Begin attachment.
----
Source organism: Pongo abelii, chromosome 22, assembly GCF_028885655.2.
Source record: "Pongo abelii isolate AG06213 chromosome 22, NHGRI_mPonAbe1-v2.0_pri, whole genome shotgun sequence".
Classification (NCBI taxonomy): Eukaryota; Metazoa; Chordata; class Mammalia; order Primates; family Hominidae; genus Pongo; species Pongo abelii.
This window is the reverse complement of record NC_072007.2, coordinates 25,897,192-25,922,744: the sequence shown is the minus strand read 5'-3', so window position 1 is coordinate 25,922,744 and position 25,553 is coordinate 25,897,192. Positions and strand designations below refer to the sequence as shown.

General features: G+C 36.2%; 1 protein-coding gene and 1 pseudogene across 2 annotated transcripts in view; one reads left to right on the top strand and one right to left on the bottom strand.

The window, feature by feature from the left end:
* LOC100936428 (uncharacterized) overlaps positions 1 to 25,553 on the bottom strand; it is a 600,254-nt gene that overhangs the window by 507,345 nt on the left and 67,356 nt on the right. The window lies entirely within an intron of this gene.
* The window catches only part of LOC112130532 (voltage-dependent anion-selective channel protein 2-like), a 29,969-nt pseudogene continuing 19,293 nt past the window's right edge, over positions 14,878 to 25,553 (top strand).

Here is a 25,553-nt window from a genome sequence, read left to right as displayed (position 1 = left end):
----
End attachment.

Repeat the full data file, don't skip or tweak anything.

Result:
Source organism: Pongo abelii, chromosome 22, assembly GCF_028885655.2.
Source record: "Pongo abelii isolate AG06213 chromosome 22, NHGRI_mPonAbe1-v2.0_pri, whole genome shotgun sequence".
Classification (NCBI taxonomy): Eukaryota; Metazoa; Chordata; class Mammalia; order Primates; family Hominidae; genus Pongo; species Pongo abelii.
This window is the reverse complement of record NC_072007.2, coordinates 25,897,192-25,922,744: the sequence shown is the minus strand read 5'-3', so window position 1 is coordinate 25,922,744 and position 25,553 is coordinate 25,897,192. Positions and strand designations below refer to the sequence as shown.

General features: G+C 36.2%; 1 protein-coding gene and 1 pseudogene across 2 annotated transcripts in view; one reads left to right on the top strand and one right to left on the bottom strand.

The window, feature by feature from the left end:
* LOC100936428 (uncharacterized) overlaps positions 1 to 25,553 on the bottom strand; it is a 600,254-nt gene that overhangs the window by 507,345 nt on the left and 67,356 nt on the right. The window lies entirely within an intron of this gene.
* The window catches only part of LOC112130532 (voltage-dependent anion-selective channel protein 2-like), a 29,969-nt pseudogene continuing 19,293 nt past the window's right edge, over positions 14,878 to 25,553 (top strand).

Here is a 25,553-nt window from a genome sequence, read left to right as displayed (position 1 = left end):